I first wrote to Richard Landale in 1991. A recent graduate with a degree in agriculture, I was seeking an opportunity to work within the racing industry. I wrote to the managers of all fifty-nine racecourses and received letters back from approximately half, most of them very polite expressions of disinterest.
Richard was an exception. Together with Norman Gundill, who interviewed me whilst pacing at break-neck speed around the track at Pontefract, Richard offered a glimmer of hope. Having doused any expectation in relation to pay, by explaining that Kelso Racecourse was run on a shoe-string, he proceeded to offer the opportunity of some race-day work experience. I might even have taken him up if I hadn’t been based in Kent at the time.
The twenty-six years that have elapsed since probably constitute the longest job application process ever. No matter. I am really looking forward to my first race-meeting in charge of Kelso in a little under two weeks’ time. The track is in fantastic condition and the fences are almost ready – they’ll be measured by the BHA’s course inspector a few days before racing.
As you might expect, there are some notable differences between Cartmel and Kelso. It’s colder for a start; according to the Met Office the peak temperature at Cartmel in the last 24 hours was 15 degrees, just 12.9 degrees in Kelso. I’ve already donned my finest Hawick cashmere sweater and I’ve been extremely grateful for the warm welcome that has been extended to me by racing enthusiasts in the Borders, not to mention the whisky which is possibly more effective than extra layers of clothing and tastier than Ready Brek.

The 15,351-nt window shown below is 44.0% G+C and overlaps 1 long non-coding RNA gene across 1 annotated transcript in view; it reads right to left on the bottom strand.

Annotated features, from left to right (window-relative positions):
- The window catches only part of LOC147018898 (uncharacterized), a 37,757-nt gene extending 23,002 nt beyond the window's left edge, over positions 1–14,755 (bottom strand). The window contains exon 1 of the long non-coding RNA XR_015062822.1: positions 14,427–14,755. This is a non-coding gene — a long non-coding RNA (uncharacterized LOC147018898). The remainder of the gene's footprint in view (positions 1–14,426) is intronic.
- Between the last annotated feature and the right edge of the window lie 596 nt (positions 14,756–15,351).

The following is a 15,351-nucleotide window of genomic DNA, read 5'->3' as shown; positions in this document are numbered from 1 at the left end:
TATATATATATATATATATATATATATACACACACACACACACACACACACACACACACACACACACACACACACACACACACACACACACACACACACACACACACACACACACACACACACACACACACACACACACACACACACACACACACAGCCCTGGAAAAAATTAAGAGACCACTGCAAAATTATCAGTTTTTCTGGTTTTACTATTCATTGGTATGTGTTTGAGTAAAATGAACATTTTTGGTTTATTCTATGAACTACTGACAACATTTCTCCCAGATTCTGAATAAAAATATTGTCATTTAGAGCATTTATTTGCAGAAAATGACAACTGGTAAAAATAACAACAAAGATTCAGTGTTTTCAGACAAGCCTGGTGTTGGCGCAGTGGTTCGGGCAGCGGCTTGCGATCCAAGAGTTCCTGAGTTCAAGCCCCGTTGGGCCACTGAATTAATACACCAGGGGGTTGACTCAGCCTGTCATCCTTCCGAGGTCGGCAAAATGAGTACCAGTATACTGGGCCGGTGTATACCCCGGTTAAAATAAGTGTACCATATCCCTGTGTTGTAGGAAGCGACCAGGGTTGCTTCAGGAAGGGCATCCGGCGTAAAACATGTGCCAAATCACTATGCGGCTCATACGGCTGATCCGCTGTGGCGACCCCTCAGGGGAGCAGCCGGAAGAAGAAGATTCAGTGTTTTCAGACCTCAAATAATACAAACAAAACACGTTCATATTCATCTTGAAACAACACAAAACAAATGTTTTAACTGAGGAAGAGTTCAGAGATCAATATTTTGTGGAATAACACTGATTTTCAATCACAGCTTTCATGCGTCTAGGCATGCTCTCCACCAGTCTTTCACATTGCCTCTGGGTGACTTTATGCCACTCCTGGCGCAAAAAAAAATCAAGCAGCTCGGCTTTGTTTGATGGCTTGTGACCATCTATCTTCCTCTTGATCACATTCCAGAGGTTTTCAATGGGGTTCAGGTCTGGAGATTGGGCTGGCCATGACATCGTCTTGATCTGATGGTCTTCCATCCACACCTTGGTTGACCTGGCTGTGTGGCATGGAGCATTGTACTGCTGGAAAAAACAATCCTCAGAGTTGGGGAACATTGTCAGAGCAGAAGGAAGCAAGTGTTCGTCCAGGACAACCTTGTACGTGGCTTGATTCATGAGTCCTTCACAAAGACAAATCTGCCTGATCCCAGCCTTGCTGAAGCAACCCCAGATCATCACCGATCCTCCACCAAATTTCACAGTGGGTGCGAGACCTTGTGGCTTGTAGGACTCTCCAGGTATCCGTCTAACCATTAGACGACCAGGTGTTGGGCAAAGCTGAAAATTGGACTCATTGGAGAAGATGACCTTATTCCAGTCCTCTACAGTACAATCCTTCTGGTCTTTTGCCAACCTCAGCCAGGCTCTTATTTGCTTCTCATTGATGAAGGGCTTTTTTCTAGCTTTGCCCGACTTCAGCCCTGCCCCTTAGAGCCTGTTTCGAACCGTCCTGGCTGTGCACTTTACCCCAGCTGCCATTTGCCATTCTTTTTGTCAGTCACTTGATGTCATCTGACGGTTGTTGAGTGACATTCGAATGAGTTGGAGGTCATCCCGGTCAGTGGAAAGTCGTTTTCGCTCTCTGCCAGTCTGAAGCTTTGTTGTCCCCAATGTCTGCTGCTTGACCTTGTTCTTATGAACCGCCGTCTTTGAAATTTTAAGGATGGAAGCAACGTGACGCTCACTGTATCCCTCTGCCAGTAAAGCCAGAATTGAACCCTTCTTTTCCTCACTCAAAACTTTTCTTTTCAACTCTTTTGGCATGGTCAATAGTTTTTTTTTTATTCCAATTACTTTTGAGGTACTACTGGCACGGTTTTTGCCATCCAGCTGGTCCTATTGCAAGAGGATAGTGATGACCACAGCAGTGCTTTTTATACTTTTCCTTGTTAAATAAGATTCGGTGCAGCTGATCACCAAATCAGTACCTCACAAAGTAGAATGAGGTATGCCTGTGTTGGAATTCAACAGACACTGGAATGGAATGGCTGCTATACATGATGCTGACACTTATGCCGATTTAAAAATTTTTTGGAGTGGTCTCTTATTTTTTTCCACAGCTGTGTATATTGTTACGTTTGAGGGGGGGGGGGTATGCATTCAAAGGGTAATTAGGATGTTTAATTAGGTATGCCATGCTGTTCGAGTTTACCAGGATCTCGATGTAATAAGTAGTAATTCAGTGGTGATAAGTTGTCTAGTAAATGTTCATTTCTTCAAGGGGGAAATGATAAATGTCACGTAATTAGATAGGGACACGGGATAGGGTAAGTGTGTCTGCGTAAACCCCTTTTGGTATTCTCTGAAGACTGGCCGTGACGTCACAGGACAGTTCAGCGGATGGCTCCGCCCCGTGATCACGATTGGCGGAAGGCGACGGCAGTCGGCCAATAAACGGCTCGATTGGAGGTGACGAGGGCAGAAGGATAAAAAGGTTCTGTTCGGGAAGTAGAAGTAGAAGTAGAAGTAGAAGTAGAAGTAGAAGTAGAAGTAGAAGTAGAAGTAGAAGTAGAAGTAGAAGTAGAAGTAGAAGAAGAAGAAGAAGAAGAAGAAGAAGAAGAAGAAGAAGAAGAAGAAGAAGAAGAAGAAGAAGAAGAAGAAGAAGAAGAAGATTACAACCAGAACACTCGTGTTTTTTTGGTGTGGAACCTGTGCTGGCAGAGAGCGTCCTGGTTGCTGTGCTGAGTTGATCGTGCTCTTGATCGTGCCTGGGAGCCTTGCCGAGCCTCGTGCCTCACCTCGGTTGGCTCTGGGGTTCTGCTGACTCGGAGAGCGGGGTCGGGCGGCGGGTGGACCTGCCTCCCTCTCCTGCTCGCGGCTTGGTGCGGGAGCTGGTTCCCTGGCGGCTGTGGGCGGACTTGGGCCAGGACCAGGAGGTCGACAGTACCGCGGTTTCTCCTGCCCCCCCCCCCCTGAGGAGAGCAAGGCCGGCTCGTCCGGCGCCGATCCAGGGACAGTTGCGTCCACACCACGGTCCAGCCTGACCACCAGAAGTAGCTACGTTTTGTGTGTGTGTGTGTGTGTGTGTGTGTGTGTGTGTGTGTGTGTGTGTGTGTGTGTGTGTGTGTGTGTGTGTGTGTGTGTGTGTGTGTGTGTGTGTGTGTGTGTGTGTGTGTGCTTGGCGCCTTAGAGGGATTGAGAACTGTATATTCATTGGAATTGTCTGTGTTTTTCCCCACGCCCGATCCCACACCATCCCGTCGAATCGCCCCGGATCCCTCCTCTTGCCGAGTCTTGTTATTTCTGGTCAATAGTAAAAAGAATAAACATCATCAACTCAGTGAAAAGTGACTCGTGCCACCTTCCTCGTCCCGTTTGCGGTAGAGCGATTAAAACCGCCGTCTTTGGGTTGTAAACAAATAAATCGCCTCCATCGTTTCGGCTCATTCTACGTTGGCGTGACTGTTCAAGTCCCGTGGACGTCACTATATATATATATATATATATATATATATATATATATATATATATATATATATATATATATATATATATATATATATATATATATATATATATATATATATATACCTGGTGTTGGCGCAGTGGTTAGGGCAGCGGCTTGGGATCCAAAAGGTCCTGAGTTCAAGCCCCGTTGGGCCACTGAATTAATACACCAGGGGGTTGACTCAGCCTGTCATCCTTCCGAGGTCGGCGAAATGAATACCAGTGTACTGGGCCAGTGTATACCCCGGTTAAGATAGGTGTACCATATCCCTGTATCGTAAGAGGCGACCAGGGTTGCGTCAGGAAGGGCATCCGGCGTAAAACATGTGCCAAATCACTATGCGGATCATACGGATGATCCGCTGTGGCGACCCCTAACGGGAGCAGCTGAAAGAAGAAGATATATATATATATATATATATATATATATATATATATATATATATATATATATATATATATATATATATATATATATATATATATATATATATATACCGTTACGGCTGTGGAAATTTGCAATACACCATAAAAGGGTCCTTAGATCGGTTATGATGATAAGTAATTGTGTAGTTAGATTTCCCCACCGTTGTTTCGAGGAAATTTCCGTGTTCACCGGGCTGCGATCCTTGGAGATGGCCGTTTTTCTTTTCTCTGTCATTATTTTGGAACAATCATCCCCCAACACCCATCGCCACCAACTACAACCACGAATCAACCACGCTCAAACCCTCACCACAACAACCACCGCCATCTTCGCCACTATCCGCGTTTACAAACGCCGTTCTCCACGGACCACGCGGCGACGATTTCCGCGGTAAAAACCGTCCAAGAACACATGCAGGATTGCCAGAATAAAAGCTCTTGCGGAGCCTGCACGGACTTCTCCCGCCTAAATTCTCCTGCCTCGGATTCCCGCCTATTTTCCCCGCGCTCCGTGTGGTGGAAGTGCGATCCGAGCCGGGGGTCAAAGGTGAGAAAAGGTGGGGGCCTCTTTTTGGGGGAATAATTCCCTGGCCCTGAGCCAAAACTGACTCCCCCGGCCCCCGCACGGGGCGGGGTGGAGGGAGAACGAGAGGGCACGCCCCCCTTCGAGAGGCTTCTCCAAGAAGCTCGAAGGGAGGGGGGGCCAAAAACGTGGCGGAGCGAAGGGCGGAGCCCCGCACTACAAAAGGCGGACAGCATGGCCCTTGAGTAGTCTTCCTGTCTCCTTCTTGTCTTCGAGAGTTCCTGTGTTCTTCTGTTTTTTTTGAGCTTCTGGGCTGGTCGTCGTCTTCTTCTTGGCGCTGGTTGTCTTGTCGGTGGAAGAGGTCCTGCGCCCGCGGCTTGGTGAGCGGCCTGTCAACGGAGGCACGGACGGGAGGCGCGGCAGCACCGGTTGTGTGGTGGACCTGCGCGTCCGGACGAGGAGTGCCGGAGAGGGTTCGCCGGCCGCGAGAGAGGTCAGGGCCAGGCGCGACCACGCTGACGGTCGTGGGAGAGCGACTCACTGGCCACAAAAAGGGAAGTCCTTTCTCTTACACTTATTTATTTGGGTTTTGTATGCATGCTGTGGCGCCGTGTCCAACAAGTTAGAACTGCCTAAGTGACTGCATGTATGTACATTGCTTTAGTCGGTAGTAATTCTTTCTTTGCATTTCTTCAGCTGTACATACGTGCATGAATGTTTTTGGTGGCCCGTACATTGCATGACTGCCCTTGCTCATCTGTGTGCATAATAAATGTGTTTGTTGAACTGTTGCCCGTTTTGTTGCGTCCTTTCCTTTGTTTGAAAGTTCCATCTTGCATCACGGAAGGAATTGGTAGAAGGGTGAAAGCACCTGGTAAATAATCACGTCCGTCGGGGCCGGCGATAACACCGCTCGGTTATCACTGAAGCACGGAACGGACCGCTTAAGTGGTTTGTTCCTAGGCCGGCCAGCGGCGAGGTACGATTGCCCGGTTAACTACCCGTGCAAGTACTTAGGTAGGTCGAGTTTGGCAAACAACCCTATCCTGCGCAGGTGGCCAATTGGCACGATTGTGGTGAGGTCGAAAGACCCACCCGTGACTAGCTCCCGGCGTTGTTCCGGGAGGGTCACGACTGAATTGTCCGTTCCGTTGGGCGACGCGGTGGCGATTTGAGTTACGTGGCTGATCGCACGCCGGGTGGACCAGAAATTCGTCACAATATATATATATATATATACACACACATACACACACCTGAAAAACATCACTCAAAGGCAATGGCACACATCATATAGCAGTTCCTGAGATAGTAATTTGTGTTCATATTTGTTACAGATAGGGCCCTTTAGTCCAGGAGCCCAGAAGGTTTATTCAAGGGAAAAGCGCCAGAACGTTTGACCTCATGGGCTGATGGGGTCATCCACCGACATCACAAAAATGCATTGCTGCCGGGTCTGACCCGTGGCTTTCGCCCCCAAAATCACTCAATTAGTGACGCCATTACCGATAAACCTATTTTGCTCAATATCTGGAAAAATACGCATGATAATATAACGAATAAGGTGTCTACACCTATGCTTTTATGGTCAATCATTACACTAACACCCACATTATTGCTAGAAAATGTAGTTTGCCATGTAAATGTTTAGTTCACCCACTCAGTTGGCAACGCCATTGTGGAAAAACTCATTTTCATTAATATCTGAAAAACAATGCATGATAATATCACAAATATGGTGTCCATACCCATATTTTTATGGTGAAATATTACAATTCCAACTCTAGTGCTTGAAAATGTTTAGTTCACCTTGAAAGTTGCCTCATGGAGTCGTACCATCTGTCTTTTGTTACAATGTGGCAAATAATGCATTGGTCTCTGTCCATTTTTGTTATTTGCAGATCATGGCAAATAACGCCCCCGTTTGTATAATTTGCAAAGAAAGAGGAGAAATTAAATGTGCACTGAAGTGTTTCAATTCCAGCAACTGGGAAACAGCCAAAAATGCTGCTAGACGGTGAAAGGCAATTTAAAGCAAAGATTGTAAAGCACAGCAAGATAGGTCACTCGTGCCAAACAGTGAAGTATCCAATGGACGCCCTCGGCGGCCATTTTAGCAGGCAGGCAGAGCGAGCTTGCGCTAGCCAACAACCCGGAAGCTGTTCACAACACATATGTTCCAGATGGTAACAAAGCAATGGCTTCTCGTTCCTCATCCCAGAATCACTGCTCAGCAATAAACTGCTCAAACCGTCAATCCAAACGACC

But if it sounds as though I’m complaining about the weather, I’m not. The leaves have started to turn on the beech trees that grow alongside the A68 and the move north has hastened the feeling that Autumn is here and that Winter is just around the corner. After all the fun and excitement of the Summer crowds at Cartmel, I am really looking forward to those crisp Winter days when the traditional National Hunt bred horses dominate the racing scene.
Last year’s Grand National winner, One For Arthur, is expected to commence his campaign at Kelso on 28th October and the race programme here offers plenty of development opportunities for stars of the future. The racecourse employs a larger workforce than it used to and we’re keen to develop human stars too – so if you’re an aspiring graduate with a passion for horseracing, please don’t hesitate to get in touch. We may have a job for you.
Having by-passed a possible engagement at Newton Abbot last weekend, this week’s selection will hopefully make a successful appearance at Stratford on Saturday. The horse’s name is Dear Sire, which is not how I addressed Richard Landale all those years ago – although I’m sure he’ll continue to be considered the King of Kelso for many years to come.